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America sidelined

A Swede, a Nigerian and a Korean walk into a bar. What do they talk about? (Hint: It's not baseball.)

June 04, 2006|Andres Martinez | ANDRES MARTINEZ is The Times' editorial page editor.

Beijing — THE ADIDAS STORE on Wang Fu Jing Avenue, Beijing's main shopping venue, is a prime battlefield in one of the more intriguing global confrontations unfolding these days -- the struggle between international soccer and U.S. sports to win hearts and minds around the world.

"I prefer soccer," says Lu Giang, a student from Hunan University, eyeing $50 replica jerseys of the French national team.

"If [Michael] Jordan were still in the NBA, then it would be a tossup," she adds. She "adores" Ronaldinho and Thierry Henry, the Brazilian and French stars who recently squared off when their club teams -- Barcelona and London's Arsenal -- met in the European Champions League final. Like millions of others across Asia, she stayed up all night to watch that match and is looking forward to the 2006 World Cup, which starts Friday.

But basketball has its hard-core Chinese fans too. Zhang Yong, a government accountant, is a big Houston Rockets fan, thanks to China's top celebrity, Yao Ming. Zhang has been watching NBA games for years on Chinese state TV. FIFA, soccer's governing body, desperately needs to develop a Yao-like Chinese star who could thrive on a team like Barcelona. Unfortunately for FIFA, China's national team is so mediocre that it didn't qualify for the World Cup (which is essentially a monthlong tournament for 32 finalists that have survived earlier regional rounds).

Mark Fischer, vice president of the National Basketball Assn. for China, claims that basketball is China's most popular sport. As evidence, he points to figures released by China's own Sports Ministry: More people play basketball in China than there are people -- people, period -- in the U.S. The game was introduced to China by American missionaries and even thrived during the Cultural Revolution. The NBA is now seen in China as a hip, personality-filled offshoot of U.S. culture. "The game is a good fit for where Chinese society is headed," Fischer says, "because it's all about expressing individualism within a team setting."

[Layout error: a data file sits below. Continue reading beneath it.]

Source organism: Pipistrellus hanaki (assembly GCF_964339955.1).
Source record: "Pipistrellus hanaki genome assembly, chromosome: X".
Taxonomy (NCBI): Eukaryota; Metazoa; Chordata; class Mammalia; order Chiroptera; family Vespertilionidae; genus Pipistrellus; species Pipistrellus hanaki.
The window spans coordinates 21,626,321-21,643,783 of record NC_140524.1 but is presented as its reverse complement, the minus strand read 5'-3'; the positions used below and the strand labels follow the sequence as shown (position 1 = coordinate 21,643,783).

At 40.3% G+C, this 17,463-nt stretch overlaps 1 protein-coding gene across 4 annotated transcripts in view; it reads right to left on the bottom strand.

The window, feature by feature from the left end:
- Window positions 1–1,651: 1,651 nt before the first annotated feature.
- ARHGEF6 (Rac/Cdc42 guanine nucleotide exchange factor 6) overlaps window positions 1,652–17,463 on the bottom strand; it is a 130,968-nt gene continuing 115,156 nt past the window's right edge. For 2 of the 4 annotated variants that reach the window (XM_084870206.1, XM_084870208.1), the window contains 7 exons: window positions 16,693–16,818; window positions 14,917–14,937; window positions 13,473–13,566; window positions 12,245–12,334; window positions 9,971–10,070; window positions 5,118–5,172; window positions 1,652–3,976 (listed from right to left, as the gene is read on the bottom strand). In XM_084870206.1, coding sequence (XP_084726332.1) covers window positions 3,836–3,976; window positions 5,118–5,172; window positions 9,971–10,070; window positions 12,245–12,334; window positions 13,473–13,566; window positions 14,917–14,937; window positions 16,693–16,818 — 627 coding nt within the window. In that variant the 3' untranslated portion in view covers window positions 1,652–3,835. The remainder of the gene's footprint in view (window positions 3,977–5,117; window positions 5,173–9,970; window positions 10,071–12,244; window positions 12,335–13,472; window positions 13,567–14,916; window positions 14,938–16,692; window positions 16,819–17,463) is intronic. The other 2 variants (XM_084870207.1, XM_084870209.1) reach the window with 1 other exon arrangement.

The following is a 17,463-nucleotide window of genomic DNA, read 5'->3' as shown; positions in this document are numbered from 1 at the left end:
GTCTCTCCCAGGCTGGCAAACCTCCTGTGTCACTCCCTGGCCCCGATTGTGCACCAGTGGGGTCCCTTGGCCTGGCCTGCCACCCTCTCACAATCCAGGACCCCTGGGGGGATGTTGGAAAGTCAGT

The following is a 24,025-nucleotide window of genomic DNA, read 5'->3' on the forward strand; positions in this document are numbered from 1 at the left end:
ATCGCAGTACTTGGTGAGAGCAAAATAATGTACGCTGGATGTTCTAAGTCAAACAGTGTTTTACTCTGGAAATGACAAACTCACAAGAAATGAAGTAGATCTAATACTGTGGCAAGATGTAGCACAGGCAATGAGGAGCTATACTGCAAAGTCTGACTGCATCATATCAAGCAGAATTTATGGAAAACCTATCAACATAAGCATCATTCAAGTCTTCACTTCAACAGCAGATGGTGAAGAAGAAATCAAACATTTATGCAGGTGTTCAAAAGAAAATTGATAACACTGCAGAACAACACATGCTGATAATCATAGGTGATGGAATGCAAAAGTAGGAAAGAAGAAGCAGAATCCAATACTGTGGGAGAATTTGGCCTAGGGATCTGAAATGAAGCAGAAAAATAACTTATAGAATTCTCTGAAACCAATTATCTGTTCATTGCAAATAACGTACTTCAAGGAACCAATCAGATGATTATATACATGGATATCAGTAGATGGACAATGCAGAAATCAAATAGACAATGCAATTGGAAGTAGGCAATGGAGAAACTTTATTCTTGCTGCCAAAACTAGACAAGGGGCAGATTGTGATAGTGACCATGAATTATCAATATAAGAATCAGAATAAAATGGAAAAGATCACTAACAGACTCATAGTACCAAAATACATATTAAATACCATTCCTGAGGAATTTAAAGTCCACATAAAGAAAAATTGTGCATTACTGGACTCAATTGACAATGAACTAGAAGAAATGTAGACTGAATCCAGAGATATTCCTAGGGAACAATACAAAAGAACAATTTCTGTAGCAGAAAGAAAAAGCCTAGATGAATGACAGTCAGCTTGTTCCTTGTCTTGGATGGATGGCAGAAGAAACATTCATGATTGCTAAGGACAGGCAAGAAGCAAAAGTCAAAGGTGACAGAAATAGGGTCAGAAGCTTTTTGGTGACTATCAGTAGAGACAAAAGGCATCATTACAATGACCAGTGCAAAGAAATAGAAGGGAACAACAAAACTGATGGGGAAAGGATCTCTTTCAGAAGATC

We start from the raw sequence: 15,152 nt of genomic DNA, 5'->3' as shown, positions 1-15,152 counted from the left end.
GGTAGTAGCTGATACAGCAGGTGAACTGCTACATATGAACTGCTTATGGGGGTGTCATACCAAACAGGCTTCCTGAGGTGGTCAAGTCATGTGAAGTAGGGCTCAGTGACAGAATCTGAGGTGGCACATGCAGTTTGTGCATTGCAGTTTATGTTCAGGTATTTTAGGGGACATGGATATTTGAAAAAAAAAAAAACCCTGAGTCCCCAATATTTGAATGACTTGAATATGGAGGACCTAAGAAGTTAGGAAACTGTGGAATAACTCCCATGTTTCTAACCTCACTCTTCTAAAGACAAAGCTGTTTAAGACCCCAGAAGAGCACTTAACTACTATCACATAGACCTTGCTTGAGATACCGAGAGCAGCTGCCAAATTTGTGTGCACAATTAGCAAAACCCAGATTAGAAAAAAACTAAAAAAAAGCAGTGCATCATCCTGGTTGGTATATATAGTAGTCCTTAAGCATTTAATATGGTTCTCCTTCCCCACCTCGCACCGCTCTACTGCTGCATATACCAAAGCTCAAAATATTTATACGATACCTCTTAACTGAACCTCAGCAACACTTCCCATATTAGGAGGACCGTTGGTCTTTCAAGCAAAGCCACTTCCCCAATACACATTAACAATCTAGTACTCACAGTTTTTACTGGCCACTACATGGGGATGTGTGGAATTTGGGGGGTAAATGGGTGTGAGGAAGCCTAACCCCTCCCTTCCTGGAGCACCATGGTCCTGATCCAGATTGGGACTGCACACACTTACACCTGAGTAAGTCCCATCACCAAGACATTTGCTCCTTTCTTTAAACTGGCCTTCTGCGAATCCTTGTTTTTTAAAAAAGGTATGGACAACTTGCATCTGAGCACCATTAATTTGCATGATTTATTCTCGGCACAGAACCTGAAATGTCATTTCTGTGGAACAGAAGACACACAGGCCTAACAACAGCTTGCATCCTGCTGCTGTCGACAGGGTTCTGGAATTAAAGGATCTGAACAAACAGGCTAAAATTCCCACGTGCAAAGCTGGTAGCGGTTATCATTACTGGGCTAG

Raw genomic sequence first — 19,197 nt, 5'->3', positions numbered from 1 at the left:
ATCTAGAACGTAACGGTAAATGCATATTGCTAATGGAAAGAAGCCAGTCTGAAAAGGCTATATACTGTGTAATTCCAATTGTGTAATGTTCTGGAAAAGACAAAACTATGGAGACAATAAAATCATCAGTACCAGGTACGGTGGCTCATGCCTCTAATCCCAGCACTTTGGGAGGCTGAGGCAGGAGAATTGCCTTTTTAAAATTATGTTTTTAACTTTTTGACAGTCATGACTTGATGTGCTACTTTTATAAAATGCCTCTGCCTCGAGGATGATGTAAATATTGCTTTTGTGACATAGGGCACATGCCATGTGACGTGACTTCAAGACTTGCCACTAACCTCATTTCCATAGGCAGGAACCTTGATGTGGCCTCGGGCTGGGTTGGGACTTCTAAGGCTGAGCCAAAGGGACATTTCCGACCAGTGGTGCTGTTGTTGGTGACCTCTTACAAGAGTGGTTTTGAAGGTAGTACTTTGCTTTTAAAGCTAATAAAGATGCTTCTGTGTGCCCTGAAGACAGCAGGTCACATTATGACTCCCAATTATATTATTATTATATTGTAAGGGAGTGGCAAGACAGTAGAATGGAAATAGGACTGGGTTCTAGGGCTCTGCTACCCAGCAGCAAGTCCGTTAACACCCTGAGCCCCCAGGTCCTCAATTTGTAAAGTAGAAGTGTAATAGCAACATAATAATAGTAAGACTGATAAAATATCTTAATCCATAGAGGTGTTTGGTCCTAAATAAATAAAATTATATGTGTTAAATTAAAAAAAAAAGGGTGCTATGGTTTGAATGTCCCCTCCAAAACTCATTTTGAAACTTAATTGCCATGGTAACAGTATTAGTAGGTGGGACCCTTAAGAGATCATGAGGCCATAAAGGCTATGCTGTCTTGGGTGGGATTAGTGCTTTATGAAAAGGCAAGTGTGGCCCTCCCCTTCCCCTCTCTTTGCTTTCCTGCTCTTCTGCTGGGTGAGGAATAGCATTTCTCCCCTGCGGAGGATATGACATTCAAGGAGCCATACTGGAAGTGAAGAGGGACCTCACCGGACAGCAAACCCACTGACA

According to independent marketing surveys cited by Fischer, 33% of the Chinese population are "avid" World Cup fans and 30% are "avid" NBA fans. But among those ages 15 to 24, the NBA counts more avid fans by a similarly narrow margin. As Fischer points out, it isn't even a fair contest because the NBA is a regular sports league and the World Cup brings together national all-star teams only once every four years.

China is a bright spot in a largely anemic colonialist record for American sports. U.S. pop culture may reign supreme around the world, but the troika of our games -- basketball, baseball and "American" football -- hardly reigns supreme anywhere else, which is why we console ourselves by calling the Pittsburgh Steelers and Chicago White Sox "world champions."

Soccer, by contrast, is the one form of mass global culture that is not made in America. Bring together a Swede, a Nigerian and a Korean teenager and almost all they are likely to have in common is American culture. They will talk about the latest Hollywood blockbuster, what Ben and Angelina are up to and the latest American music. And, of course, if they can communicate at all, it will be in English.

Soccer will be the other thing they have in common. And they will talk about the recent Barcelona-Arsenal match and the World Cup. Most American teenagers would be left out of the conversation when talk turned to sports.

Globalization being such an American phenomenon, one of the intriguing subplots of the soccer-versus-U.S. sports showdown is that such U.S. multinationals as Coca-Cola and Nike, whose "Joga Bonito" billboards plugging World Cup personalities are plastered all over China, are among soccer's leading marketers. For them, there is simply no passing up the most popular sporting event on Earth.

Roughly one in five people on the planet watched the final match of the 2002 World Cup, and the monthlong tournament had a cumulative TV audience of 28.8 billion. Only about one in every 75 Americans watched the final, and it's hard to explain to the other 74 what the fuss is all about. Even the most rabid U.S. sports fans cannot begin to grasp what a match like England-Germany means to soccer fans in those countries. And that's because Laker or Red Sox or Steeler fans don't put their patriotic pride on the line (on top of everything else) when rooting for their team.

Meanwhile, just as U.S. sports leagues are trying to gain converts overseas -- and hoping more of the world becomes, like China, up for grabs -- soccer enthusiasts struggle endlessly to make the game seem less alien than the metric system to U.S. sports fans. They are having mixed results. Kids love the game, and the level of play keeps rising, but the sport can't crack the native troika's control of the fans' attention span.

All of which sets up a horrendous prospect: Nothing would trigger more anti-American resentment worldwide than the U.S. winning the World Cup someday and hardly noticing that it had done so.

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